Sunday, February 26, 2006

Psychotech Pain Relief!

Put on a $32,000 VR (Virtual Reality) helmet. Feel it fit snugly against your face. Suddenly you are sailing through the air in a deep glacial canyon, a cool blue river lies below, and picturesque snowflakes drift down.

As you look around
, you see snowmen, igloos, an occasional penguin, and a few murderous robots, standing on narrow ice shelves along the sides of the canyon. Press a button and snowballs shoot forward. Arcing tails streak across the sky as your snowballs fly toward their targets, which explode satisfyingly when you score a hit. You are having fun playing in SnowWorld!

Virtual reality headgear has been around for a number of years. To create an illusion of stereoscopic vision and to exclude external visual stimuli, all VR set-ups use a pair of eyepieces mounted as close to the head as possible. The better systems are built with high-resolution monitors for each eye (for true 3-D), and motion sensors to allow the scene to shift as the person moves their head.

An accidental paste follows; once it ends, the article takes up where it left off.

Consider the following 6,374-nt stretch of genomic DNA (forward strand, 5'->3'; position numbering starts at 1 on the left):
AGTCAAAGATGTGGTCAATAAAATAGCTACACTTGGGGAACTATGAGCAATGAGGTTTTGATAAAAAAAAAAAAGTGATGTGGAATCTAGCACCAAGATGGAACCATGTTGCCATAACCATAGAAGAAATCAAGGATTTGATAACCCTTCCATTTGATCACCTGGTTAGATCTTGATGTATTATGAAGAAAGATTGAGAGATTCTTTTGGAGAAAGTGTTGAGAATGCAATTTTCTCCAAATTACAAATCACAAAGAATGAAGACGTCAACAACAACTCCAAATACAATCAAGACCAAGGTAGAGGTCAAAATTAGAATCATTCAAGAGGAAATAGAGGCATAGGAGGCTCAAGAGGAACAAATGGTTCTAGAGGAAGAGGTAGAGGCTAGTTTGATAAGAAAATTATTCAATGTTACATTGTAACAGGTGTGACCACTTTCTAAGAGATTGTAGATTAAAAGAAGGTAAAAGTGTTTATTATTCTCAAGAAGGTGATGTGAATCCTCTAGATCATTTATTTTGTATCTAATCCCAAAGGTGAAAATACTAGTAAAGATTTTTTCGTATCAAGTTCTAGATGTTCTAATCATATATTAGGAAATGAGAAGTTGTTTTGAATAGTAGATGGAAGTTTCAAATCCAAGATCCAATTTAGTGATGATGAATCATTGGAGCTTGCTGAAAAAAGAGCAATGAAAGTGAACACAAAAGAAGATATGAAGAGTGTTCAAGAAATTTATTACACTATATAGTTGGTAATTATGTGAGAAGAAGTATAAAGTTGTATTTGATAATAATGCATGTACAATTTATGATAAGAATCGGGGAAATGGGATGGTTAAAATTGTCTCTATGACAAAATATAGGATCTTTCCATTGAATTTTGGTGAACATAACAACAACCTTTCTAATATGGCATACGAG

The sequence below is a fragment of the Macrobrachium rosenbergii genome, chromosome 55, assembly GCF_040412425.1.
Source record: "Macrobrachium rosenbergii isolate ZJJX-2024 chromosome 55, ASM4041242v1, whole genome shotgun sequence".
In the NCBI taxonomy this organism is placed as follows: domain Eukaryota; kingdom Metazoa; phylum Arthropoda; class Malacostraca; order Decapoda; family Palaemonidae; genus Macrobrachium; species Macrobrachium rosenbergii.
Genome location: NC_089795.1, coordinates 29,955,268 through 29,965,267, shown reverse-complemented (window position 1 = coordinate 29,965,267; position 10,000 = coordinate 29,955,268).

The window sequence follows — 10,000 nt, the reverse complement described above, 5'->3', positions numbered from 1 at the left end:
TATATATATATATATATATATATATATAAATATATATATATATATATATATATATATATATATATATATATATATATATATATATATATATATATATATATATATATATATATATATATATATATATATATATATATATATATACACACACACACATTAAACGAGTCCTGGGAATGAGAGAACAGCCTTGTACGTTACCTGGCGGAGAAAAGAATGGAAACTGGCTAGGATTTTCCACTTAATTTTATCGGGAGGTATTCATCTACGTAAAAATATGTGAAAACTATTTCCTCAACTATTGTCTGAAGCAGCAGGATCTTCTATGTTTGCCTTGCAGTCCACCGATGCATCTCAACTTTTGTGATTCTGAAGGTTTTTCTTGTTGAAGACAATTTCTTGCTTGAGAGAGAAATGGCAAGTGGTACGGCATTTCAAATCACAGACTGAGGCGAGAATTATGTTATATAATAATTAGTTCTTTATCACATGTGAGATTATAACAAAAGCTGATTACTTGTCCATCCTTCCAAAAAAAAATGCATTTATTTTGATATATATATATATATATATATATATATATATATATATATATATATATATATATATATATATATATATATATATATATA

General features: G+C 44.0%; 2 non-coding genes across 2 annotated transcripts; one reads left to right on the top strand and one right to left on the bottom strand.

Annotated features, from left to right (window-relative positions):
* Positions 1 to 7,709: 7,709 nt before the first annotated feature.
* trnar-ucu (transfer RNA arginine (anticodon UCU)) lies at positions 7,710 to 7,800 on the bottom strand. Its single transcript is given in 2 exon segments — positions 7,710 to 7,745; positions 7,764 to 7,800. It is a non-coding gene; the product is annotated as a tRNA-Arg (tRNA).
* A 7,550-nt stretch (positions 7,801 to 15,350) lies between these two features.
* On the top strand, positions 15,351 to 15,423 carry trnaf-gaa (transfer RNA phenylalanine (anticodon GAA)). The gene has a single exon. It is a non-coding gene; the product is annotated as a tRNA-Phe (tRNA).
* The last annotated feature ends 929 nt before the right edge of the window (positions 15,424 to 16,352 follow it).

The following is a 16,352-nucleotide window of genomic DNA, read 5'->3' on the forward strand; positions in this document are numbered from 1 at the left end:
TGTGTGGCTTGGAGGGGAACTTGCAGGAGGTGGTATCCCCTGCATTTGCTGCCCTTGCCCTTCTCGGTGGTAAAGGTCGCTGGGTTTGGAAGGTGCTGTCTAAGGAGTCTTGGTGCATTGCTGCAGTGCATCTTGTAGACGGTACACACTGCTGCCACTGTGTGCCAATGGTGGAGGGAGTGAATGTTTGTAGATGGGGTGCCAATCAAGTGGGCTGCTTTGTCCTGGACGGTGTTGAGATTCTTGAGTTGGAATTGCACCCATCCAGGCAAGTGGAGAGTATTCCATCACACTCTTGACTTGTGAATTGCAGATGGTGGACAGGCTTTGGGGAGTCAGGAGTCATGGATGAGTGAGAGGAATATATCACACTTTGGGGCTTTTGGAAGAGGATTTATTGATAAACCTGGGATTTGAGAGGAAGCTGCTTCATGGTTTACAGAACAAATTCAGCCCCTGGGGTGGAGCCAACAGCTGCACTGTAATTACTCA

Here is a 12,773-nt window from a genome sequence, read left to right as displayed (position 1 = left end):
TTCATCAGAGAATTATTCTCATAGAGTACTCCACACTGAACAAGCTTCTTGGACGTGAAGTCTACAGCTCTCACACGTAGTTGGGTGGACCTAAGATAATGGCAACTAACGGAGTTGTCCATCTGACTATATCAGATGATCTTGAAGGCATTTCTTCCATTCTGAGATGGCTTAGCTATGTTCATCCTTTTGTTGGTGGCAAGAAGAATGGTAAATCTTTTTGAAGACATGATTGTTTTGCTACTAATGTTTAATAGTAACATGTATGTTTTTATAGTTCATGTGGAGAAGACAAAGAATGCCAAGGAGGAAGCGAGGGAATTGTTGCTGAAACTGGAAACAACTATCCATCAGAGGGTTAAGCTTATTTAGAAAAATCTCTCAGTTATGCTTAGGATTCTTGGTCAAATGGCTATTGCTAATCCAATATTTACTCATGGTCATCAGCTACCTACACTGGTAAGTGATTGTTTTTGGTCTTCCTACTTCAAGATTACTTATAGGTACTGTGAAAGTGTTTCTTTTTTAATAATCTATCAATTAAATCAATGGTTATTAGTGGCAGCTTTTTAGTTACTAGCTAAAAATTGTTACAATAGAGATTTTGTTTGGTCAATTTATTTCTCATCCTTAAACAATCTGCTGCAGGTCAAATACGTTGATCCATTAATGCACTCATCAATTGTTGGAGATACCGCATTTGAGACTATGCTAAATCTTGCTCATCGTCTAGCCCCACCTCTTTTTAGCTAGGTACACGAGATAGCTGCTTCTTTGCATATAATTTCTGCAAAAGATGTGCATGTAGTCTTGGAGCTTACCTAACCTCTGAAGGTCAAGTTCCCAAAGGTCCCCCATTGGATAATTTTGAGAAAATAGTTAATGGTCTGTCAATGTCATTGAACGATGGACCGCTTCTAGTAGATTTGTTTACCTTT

When the helmet is off, your every move hurts. Even with opiate pain medications, every touch causes excruciating pain. If you are a burn patient having dressings changed at Seattle, Washington's Harborview Medical Center.

Distraction, according to Harborview staff psychologist David Patterson (an expert on pain management), is known to be an effective way to reduce pain and anxiety, especially in a hospital setting.
Note from Technophile: Patterson and the University of Washington experimental psychologist Hunter Hoffman have been conducting a study in acute pain management in burn patients for a long time. They have tried hypnosis, relaxation therapy, guided imagery, and video games. "Immersive virtual reality" is one of the most effective methods they have seen!
:: Source: [Virtually Better]
:: Innovation: Using immersive virtual reality to reduce patient's suffering!

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